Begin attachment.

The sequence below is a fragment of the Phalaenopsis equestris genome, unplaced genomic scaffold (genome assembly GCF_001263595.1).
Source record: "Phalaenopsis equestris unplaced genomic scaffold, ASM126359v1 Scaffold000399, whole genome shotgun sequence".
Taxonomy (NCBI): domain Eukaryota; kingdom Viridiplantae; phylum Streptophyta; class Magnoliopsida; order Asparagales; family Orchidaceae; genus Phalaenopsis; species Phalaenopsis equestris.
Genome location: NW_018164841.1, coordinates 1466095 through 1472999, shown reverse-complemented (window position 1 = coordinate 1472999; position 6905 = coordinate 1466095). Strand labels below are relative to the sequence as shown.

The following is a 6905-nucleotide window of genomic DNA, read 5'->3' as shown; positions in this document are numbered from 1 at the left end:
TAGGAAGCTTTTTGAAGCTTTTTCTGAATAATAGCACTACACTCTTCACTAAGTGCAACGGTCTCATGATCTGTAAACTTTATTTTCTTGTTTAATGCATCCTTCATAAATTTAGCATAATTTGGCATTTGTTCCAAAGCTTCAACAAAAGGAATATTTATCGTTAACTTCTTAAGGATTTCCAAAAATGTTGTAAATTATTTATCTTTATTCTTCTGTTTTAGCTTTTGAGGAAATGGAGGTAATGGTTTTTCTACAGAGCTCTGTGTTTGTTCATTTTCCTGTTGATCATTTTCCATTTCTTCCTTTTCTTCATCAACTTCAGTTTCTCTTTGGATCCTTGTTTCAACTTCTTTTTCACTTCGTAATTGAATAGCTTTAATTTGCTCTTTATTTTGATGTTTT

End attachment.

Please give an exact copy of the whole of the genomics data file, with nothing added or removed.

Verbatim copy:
The sequence below is a fragment of the Phalaenopsis equestris genome, unplaced genomic scaffold (genome assembly GCF_001263595.1).
Source record: "Phalaenopsis equestris unplaced genomic scaffold, ASM126359v1 Scaffold000399, whole genome shotgun sequence".
Taxonomy (NCBI): domain Eukaryota; kingdom Viridiplantae; phylum Streptophyta; class Magnoliopsida; order Asparagales; family Orchidaceae; genus Phalaenopsis; species Phalaenopsis equestris.
Genome location: NW_018164841.1, coordinates 1466095 through 1472999, shown reverse-complemented (window position 1 = coordinate 1472999; position 6905 = coordinate 1466095). Strand labels below are relative to the sequence as shown.

The following is a 6905-nucleotide window of genomic DNA, read 5'->3' as shown; positions in this document are numbered from 1 at the left end:
TAGGAAGCTTTTTGAAGCTTTTTCTGAATAATAGCACTACACTCTTCACTAAGTGCAACGGTCTCATGATCTGTAAACTTTATTTTCTTGTTTAATGCATCCTTCATAAATTTAGCATAATTTGGCATTTGTTCCAAAGCTTCAACAAAAGGAATATTTATCGTTAACTTCTTAAGGATTTCCAAAAATGTTGTAAATTATTTATCTTTATTCTTCTGTTTTAGCTTTTGAGGAAATGGAGGTAATGGTTTTTCTACAGAGCTCTGTGTTTGTTCATTTTCCTGTTGATCATTTTCCATTTCTTCCTTTTCTTCATCAACTTCAGTTTCTCTTTGGATCCTTGTTTCAACTTCTTTTTCACTTCGTAATTGAATAGCTTTAATTTGCTCTTTATTTTGATGTTTT